World Wetlands Day

By Mark Cabrera

The Boracay Inter Agency Task Force (BIATF) celebrated the World Wetlands Day with barangay officials and community members. Commemorated worldwide on the second of February every year, World Wetlands Day hopes to raise global awareness about the vital role of wetlands for people and our planet. This day also marks the date of the adoption of the Convention on Wetlands on February 2, 1971, in the Iranian city of Ramsar on the shores of the Caspian Sea.


Wetlands


According to the Ramcar Convention, wetlands are land areas that are saturated or flooded with water either permanently or seasonally. Inland wetlands include marshes, ponds, lakes, fens, rivers, floodplains, and swamps. Coastal wetlands include saltwater marshes, estuaries, mangroves, lagoons and even coral reefs. Fishponds, rice paddies, and saltpans are human-made wetlands.


“Wetlands and Biodiversity” is the theme for 2020. Wetlands are rich with biodiversity and are a habitat for a dense variety of plant and animal species. Latest estimates show a global decline of biodiversity, while wetlands are disappearing three times faster than forests. This year's theme is a unique opportunity to highlight wetland biodiversity, its status, why it matters, and to promote actions to reverse its loss.

The United Nations Environment Programme (UNEP), the leading global environmental authority, stresses that wetlands are vital for humans, for other ecosystems and for our climate, providing essential ecosystem services such as water regulation, including flood control and water purification. Wetland biodiversity matters for our health, our food supply, for tourism and for jobs. Wetlands also absorb carbon dioxide and help slow global heating and reduce pollution; hence have often been referred to as the “Kidneys of the Earth”.


Though wetlands cover only around 6 percent of the Earth’s land surface, 40 percent of all plant and animal species live or breed in wetlands. The worrying thing is that they are disappearing three times faster than forests due to human activities and global heating.


“Wetlands are fantastically valuable multifunctional habitats—they nurture a great diversity of life, provide water and other resources, protect us from flooding and act as giant filters easing pollution,” says Corli Pretorius, Deputy-Director of the UNEP World Conservation Monitoring Centre. “The loss of wetlands due to development pressure has been enormous, but these ecosystems can be restored to generate benefits for people and nature.”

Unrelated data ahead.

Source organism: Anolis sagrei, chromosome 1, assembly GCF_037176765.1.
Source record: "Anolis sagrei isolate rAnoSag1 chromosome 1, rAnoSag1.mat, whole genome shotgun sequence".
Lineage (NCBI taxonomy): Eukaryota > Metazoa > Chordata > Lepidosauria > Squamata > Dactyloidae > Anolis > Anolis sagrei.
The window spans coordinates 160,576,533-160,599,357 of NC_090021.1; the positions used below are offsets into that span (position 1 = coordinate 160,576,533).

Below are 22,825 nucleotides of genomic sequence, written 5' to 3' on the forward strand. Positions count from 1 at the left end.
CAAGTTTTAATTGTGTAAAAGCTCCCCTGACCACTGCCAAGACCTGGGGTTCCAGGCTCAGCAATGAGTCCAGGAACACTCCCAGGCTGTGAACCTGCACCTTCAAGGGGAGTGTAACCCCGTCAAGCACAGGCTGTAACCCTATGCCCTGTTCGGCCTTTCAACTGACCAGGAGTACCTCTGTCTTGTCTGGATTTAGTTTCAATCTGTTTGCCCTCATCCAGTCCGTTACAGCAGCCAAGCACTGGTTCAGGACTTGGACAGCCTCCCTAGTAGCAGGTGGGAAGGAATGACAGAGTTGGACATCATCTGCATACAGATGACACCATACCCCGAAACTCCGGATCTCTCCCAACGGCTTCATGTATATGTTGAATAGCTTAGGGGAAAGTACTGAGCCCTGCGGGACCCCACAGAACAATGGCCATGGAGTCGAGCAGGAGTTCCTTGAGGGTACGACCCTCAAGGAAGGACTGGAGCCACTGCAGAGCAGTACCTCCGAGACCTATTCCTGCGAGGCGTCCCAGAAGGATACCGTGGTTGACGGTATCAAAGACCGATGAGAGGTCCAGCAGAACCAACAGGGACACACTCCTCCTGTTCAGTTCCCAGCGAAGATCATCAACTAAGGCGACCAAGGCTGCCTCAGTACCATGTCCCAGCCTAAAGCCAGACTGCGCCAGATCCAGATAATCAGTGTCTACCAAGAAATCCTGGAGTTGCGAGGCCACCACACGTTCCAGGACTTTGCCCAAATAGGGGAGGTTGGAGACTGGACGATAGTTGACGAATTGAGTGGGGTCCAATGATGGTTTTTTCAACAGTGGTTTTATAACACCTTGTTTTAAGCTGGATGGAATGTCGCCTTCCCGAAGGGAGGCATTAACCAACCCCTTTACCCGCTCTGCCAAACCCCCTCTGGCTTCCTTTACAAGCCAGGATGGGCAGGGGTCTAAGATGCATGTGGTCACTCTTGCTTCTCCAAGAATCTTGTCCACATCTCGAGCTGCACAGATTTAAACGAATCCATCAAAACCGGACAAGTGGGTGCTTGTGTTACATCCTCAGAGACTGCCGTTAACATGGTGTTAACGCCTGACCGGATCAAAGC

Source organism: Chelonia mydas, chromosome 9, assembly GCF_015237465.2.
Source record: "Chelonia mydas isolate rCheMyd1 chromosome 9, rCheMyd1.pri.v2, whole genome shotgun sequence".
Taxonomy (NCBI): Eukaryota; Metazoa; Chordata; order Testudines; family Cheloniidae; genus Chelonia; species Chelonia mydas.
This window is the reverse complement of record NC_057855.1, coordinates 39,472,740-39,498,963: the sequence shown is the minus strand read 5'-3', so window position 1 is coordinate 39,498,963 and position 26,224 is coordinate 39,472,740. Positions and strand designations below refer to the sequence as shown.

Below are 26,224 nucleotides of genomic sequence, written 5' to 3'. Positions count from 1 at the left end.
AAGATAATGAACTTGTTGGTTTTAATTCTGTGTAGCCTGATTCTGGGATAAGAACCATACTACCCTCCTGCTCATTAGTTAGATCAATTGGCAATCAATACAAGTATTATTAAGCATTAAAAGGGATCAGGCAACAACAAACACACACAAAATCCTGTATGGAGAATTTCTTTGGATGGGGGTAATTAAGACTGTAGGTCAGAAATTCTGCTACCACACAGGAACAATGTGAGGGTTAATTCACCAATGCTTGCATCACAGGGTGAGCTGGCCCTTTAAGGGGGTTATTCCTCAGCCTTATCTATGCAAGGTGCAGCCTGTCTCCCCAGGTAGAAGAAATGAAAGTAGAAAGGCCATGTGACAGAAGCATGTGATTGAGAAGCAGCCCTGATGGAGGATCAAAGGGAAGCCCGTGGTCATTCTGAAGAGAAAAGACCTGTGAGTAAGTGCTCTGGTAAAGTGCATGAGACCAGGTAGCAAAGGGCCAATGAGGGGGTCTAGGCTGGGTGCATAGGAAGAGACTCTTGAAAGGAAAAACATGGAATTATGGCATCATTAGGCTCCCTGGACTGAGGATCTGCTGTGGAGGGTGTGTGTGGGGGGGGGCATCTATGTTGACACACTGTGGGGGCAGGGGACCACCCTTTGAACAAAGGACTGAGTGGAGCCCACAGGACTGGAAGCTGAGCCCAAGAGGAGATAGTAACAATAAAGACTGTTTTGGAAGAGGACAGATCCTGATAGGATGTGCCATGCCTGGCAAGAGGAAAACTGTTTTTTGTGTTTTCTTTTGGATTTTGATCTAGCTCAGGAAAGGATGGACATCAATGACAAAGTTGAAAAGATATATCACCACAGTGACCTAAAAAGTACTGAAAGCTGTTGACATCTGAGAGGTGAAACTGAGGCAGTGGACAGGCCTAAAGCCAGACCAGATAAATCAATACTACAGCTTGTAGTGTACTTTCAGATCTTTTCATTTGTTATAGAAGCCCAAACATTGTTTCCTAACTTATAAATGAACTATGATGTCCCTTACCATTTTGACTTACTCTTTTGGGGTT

Boracay Island Wetlands


According to Al Orolfo, Deputy Ground Commander of BIATF, there are nine wetlands in Boracay Island alone that were deteriorating as quickly as the forestland. In fact, a few of them were illegally developed with resorts, a commercial waterpark and residential areas.


Fortunately, the BIATF, spearheaded by the Department of Environment and Natural Resources (DENR), were able to save the nine wetlands. They were able to identify, mark and declare these wetlands as protected areas. Furthermore, they were able to tap a handful of corporations who adopted the wetlands to be rehabilitated for three years under their respective corporate social responsibility programs. Below are the identified wetlands with their corresponding government and corporate caretakers.

Aboitiz Group (Barangay Balabag)

And to commemorate World Wetlands Day, the BIATF together with the corresponding barangay officials and community volunteers, carried out a wetland cleanup drive around Boracay Island.

Based on the photographs shown to Boracay Sun News by Orolfo, the rehabilitation program seems to be working as the gathered garbage in the wastelands are manageable. “We gathered more garbage in previous beach cleanups,” he points out.

So I guess the island’s kidney is slowly regaining back its health. To cap this story, Orolfo warmly invites our readers, especially the Boracay community, to continue being vigilant in taking care of the island, and to continue adopting new practices that will make the island sustainable.


“We cannot say sorry to the environment. Rather, we should treat the environment as our home, our habitat that we should protect and conserve,” he adds.


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